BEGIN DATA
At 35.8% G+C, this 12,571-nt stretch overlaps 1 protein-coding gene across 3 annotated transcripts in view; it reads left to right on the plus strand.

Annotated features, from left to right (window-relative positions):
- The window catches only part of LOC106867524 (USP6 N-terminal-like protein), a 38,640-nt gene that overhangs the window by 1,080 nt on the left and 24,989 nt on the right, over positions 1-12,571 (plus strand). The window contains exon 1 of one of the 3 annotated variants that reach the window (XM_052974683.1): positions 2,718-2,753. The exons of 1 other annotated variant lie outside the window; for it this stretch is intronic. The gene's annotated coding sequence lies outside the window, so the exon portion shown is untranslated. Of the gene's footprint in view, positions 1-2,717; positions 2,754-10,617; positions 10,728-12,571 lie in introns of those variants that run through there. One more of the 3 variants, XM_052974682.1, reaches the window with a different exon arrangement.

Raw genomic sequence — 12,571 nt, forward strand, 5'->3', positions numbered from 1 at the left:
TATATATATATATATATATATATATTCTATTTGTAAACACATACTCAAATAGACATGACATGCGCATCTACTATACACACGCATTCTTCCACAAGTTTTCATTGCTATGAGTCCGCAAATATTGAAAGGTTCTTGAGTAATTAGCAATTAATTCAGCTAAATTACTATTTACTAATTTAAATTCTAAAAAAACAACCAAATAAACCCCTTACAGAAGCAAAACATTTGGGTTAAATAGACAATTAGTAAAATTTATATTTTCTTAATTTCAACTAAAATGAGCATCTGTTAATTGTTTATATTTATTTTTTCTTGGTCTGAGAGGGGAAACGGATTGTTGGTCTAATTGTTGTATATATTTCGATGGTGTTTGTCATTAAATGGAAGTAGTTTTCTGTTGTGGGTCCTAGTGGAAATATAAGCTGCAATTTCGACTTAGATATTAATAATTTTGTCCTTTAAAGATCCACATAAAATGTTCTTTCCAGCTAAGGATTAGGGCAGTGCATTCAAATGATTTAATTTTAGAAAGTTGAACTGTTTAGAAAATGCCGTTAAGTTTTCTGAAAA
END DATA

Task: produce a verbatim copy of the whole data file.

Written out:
At 35.8% G+C, this 12,571-nt stretch overlaps 1 protein-coding gene across 3 annotated transcripts in view; it reads left to right on the plus strand.

Annotated features, from left to right (window-relative positions):
- The window catches only part of LOC106867524 (USP6 N-terminal-like protein), a 38,640-nt gene that overhangs the window by 1,080 nt on the left and 24,989 nt on the right, over positions 1-12,571 (plus strand). The window contains exon 1 of one of the 3 annotated variants that reach the window (XM_052974683.1): positions 2,718-2,753. The exons of 1 other annotated variant lie outside the window; for it this stretch is intronic. The gene's annotated coding sequence lies outside the window, so the exon portion shown is untranslated. Of the gene's footprint in view, positions 1-2,717; positions 2,754-10,617; positions 10,728-12,571 lie in introns of those variants that run through there. One more of the 3 variants, XM_052974682.1, reaches the window with a different exon arrangement.

Raw genomic sequence — 12,571 nt, forward strand, 5'->3', positions numbered from 1 at the left:
TATATATATATATATATATATATATTCTATTTGTAAACACATACTCAAATAGACATGACATGCGCATCTACTATACACACGCATTCTTCCACAAGTTTTCATTGCTATGAGTCCGCAAATATTGAAAGGTTCTTGAGTAATTAGCAATTAATTCAGCTAAATTACTATTTACTAATTTAAATTCTAAAAAAACAACCAAATAAACCCCTTACAGAAGCAAAACATTTGGGTTAAATAGACAATTAGTAAAATTTATATTTTCTTAATTTCAACTAAAATGAGCATCTGTTAATTGTTTATATTTATTTTTTCTTGGTCTGAGAGGGGAAACGGATTGTTGGTCTAATTGTTGTATATATTTCGATGGTGTTTGTCATTAAATGGAAGTAGTTTTCTGTTGTGGGTCCTAGTGGAAATATAAGCTGCAATTTCGACTTAGATATTAATAATTTTGTCCTTTAAAGATCCACATAAAATGTTCTTTCCAGCTAAGGATTAGGGCAGTGCATTCAAATGATTTAATTTTAGAAAGTTGAACTGTTTAGAAAATGCCGTTAAGTTTTCTGAAAA